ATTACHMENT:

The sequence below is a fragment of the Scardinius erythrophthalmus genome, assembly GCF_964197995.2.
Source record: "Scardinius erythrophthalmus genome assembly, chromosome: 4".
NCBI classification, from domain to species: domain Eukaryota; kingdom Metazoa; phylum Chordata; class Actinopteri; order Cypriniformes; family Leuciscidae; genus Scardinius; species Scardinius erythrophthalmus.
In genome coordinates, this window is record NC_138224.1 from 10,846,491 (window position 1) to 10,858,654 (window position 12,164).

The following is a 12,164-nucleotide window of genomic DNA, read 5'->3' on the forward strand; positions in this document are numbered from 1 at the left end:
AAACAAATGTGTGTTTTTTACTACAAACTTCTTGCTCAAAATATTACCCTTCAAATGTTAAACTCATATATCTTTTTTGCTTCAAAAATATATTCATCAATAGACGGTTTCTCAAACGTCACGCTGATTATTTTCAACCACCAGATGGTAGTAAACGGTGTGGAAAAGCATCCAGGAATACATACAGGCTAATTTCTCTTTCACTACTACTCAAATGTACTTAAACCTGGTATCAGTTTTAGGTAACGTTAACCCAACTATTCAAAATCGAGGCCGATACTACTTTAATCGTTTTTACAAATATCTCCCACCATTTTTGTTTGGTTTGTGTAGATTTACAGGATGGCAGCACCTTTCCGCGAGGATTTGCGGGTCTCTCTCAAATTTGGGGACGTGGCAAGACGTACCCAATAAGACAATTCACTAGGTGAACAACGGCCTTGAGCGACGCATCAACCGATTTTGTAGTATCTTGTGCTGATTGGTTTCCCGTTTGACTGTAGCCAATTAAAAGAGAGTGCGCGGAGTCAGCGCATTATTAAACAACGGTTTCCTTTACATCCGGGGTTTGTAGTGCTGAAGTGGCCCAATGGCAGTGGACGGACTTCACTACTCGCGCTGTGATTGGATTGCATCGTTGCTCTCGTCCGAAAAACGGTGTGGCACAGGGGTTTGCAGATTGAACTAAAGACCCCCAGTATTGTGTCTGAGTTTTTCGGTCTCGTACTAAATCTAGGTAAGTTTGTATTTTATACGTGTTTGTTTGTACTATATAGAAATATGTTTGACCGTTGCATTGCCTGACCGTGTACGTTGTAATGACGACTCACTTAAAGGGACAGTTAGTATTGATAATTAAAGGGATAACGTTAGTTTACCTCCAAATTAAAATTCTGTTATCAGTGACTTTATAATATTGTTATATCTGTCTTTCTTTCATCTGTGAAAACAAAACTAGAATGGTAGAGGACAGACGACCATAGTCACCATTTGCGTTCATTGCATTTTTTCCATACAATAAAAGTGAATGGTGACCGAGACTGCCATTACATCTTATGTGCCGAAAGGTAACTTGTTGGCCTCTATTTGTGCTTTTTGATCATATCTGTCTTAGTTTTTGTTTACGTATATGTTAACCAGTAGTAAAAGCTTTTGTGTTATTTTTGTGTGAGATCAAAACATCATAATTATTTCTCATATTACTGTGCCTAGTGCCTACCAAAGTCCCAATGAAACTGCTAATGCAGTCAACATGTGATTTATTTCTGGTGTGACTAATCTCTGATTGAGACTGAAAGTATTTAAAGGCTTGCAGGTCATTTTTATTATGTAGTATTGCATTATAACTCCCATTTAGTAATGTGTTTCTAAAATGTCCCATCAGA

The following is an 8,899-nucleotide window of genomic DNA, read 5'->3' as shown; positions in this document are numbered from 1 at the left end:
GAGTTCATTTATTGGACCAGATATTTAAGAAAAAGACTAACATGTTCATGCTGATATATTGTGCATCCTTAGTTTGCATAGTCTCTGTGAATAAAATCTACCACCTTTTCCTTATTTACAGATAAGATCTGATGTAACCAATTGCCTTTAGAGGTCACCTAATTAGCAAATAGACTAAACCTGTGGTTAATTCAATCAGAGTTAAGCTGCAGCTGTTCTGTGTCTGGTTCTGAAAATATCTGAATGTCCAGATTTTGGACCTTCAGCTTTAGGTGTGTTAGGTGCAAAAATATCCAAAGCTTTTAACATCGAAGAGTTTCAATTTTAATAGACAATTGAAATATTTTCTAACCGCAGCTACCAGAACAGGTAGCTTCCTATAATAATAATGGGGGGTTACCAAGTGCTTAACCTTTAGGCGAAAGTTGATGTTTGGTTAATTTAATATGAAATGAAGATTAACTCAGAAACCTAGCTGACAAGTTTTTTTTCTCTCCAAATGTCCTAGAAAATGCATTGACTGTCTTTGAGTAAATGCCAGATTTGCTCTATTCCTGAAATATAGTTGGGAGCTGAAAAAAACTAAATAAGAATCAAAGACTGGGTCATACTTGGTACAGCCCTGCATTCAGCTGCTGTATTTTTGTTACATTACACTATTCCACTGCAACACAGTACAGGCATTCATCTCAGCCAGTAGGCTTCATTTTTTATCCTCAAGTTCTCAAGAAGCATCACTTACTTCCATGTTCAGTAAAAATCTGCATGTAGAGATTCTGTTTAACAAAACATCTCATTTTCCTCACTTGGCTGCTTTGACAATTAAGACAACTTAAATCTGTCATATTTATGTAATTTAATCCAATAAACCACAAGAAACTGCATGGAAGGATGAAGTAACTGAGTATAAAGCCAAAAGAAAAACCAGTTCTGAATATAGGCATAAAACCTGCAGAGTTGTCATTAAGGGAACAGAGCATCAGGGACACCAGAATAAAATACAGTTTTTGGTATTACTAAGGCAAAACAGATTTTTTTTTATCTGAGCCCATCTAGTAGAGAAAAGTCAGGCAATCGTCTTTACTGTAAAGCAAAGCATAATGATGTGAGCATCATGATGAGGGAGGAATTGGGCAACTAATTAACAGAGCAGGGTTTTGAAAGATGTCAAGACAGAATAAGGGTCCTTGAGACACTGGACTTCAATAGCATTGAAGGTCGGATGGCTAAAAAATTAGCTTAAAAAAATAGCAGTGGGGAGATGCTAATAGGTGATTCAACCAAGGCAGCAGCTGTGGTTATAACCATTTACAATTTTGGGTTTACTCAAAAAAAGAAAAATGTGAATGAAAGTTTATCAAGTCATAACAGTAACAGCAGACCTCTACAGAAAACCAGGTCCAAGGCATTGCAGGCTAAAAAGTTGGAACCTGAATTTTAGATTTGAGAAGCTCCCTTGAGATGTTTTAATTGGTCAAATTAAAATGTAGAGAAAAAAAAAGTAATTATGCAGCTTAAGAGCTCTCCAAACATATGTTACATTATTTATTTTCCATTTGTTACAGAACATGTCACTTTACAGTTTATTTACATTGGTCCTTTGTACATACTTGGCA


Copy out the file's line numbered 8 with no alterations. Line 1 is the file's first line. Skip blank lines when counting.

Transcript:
GAGTTCATTTATTGGACCAGATATTTAAGAAAAAGACTAACATGTTCATGCTGATATATTGTGCATCCTTAGTTTGCATAGTCTCTGTGAATAAAATCTACCACCTTTTCCTTATTTACAGATAAGATCTGATGTAACCAATTGCCTTTAGAGGTCACCTAATTAGCAAATAGACTAAACCTGTGGTTAATTCAATCAGAGTTAAGCTGCAGCTGTTCTGTGTCTGGTTCTGAAAATATCTGAATGTCCAGATTTTGGACCTTCAGCTTTAGGTGTGTTAGGTGCAAAAATATCCAAAGCTTTTAACATCGAAGAGTTTCAATTTTAATAGACAATTGAAATATTTTCTAACCGCAGCTACCAGAACAGGTAGCTTCCTATAATAATAATGGGGGGTTACCAAGTGCTTAACCTTTAGGCGAAAGTTGATGTTTGGTTAATTTAATATGAAATGAAGATTAACTCAGAAACCTAGCTGACAAGTTTTTTTTCTCTCCAAATGTCCTAGAAAATGCATTGACTGTCTTTGAGTAAATGCCAGATTTGCTCTATTCCTGAAATATAGTTGGGAGCTGAAAAAAACTAAATAAGAATCAAAGACTGGGTCATACTTGGTACAGCCCTGCATTCAGCTGCTGTATTTTTGTTACATTACACTATTCCACTGCAACACAGTACAGGCATTCATCTCAGCCAGTAGGCTTCATTTTTTATCCTCAAGTTCTCAAGAAGCATCACTTACTTCCATGTTCAGTAAAAATCTGCATGTAGAGATTCTGTTTAACAAAACATCTCATTTTCCTCACTTGGCTGCTTTGACAATTAAGACAACTTAAATCTGTCATATTTATGTAATTTAATCCAATAAACCACAAGAAACTGCATGGAAGGATGAAGTAACTGAGTATAAAGCCAAAAGAAAAACCAGTTCTGAATATAGGCATAAAACCTGCAGAGTTGTCATTAAGGGAACAGAGCATCAGGGACACCAGAATAAAATACAGTTTTTGGTATTACTAAGGCAAAACAGATTTTTTTTTATCTGAGCCCATCTAGTAGAGAAAAGTCAGGCAATCGTCTTTACTGTAAAGCAAAGCATAATGATGTGAGCATCATGATGAGGGAGGAATTGGGCAACTAATTAACAGAGCAGGGTTTTGAAAGATGTCAAGACAGAATAAGGGTCCTTGAGACACTGGACTTCAATAGCATTGAAGGTCGGATGGCTAAAAAATTAGCTTAAAAAAATAGCAGTGGGGAGATGCTAATAGGTGATTCAACCAAGGCAGCAGCTGTGGTTATAACCATTTACAATTTTGGGTTTACTCAAAAAAAGAAAAATGTGAATGAAAGTTTATCAAGTCATAACAGTAACAGCAGACCTCTACAGAAAACCAGGTCCAAGGCATTGCAGGCTAAAAAGTTGGAACCTGAATTTTAGATTTGAGAAGCTCCCTTGAGATGTTTTAATTGGTCAAATTAAAATGTAGAGAAAAAAAAAGTAATTATGCAGCTTAAGAGCTCTCCAAACATATGTTACATTATTTATTTTCCATTTGTTACAGAACATGTCACTTTACAGTTTATTTACATTGGTCCTTTGTACATACTTGGCA